Clarification on Ashford University and U Arizona Global Campus Potential for Excess Income

1 reply
  1. Ariel Sokol
    Ariel Sokol says:


    I really enjoyed the conversation with you and the work that you do in general in your blog. I also appreciate you updating your website reflecting my perspective.

    Look, I have no idea how profitable Ashford is, but the data out there and the presumed due diligence conducted by the University of Arizona suggests at the current price point with the current cost structure today Ashford likely is profitable. Why wouldn’t it be? Its a close to $400 million revenue generating online school with a primarily adjunct faculty. If it wasn’t profitable there would be ways to introduce efficiencies to get it to profitability – I can say this based on my experience both as an operator and a Wall Street sell-side analyst. The University of Arizona brand alone would allow the school to reduce marketing spend.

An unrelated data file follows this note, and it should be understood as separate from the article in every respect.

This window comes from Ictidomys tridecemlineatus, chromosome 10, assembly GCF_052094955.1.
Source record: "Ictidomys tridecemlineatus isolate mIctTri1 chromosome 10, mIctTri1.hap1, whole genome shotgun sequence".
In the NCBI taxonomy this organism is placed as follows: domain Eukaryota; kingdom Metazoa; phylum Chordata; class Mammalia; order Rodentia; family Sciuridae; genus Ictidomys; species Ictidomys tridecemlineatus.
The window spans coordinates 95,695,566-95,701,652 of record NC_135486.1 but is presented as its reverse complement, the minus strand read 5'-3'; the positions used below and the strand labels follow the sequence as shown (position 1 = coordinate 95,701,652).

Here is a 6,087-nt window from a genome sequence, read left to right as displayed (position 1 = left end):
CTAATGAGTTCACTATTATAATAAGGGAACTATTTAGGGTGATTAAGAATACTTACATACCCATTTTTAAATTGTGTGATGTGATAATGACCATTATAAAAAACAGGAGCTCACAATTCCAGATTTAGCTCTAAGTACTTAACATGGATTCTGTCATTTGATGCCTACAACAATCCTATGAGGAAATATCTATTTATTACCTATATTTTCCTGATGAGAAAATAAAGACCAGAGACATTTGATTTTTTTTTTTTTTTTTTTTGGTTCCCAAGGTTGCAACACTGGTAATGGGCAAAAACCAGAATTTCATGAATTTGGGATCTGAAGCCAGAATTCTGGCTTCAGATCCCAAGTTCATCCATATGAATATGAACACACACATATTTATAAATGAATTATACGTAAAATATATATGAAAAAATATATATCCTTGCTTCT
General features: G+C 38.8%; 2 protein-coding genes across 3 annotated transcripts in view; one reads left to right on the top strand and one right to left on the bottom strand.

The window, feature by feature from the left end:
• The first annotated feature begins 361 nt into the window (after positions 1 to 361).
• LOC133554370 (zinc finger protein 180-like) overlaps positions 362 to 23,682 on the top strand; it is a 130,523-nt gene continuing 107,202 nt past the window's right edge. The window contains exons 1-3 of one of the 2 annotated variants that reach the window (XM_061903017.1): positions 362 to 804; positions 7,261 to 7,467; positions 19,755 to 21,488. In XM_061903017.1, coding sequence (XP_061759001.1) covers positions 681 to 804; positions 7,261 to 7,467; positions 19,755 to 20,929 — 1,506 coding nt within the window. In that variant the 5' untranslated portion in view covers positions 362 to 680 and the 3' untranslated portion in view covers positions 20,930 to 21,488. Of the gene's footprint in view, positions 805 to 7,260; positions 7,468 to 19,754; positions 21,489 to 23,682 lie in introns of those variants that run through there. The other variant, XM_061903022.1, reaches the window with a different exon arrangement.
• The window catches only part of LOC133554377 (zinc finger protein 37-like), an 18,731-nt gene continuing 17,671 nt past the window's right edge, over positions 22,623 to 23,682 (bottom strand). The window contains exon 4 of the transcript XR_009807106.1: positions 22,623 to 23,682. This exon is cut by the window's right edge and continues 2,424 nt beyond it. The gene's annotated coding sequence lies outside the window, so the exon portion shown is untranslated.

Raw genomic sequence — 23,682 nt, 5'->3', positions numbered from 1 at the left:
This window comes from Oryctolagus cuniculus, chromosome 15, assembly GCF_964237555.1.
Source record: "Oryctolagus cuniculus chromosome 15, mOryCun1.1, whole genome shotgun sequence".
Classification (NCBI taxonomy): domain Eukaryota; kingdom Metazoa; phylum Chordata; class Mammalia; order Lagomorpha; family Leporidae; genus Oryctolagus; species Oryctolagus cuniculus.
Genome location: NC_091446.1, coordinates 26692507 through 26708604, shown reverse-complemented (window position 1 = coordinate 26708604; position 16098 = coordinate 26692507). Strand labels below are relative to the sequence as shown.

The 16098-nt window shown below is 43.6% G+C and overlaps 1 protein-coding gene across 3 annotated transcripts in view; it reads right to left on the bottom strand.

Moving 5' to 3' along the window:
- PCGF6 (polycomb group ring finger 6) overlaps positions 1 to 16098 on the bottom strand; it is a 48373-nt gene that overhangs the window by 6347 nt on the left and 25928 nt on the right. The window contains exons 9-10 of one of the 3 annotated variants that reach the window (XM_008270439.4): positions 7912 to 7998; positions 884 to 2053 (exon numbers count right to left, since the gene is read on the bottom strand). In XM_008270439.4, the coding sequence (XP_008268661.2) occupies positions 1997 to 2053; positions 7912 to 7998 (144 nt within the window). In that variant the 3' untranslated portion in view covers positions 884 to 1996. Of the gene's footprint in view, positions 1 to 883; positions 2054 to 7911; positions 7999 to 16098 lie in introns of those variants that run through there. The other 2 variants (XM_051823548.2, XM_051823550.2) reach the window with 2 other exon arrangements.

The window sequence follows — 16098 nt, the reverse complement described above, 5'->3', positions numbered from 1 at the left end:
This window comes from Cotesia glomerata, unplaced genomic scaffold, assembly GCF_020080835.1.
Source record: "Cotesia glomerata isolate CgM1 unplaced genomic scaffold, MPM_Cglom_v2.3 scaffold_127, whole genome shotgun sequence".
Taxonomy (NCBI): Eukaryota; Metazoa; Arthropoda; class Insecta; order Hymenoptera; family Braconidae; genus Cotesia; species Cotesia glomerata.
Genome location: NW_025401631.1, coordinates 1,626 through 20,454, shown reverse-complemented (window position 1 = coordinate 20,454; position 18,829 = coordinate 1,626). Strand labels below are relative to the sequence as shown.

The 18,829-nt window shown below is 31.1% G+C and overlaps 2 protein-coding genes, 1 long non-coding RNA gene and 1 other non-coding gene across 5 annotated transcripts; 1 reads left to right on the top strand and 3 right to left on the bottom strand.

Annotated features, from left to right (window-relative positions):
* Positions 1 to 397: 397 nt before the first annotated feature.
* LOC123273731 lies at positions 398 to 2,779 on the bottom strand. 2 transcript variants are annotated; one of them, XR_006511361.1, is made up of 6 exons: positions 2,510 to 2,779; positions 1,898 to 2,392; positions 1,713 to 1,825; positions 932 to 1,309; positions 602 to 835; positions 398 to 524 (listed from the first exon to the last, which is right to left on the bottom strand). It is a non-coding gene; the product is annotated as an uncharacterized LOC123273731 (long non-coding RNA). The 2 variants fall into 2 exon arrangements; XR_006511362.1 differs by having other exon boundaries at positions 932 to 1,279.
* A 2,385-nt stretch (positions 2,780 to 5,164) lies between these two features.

Like we discussed, the concern I address regarding future profitability of the deal is tuition level and instructional spend. SNHU for a bachelors degree cost a consumer $320/credit hour. The good folks at the new UAGC will have to make a business decision to increase tuition with the new premium brand, keep it as is at $510/credit hour, or attempt to become competitive with SNHU. Remember that enrollments have declined for close to a decade, and tuition could have played a major part in that decline. The other issue is increasing instructional spend to improve efficacy. Decreasing tuition reduces the minimum profit guarantee of the deal on a dollar-per-dollar basis (per the contract it, hopefully I am representing this correctly) and I have no sense of how UAGC would increase instruction per the contract given provisions on increases in operating spend.

    This potentially could be an unbelievably profitable deal or it may prove to be economically challenging given the way that the contract was structured. But I think that relates more to key business decisions affecting the future rather than the state of Ashford today.

    As to the deal itself, whether its good or bad, I have my own thoughts that I may yet try to share in a public format.

Comments are closed.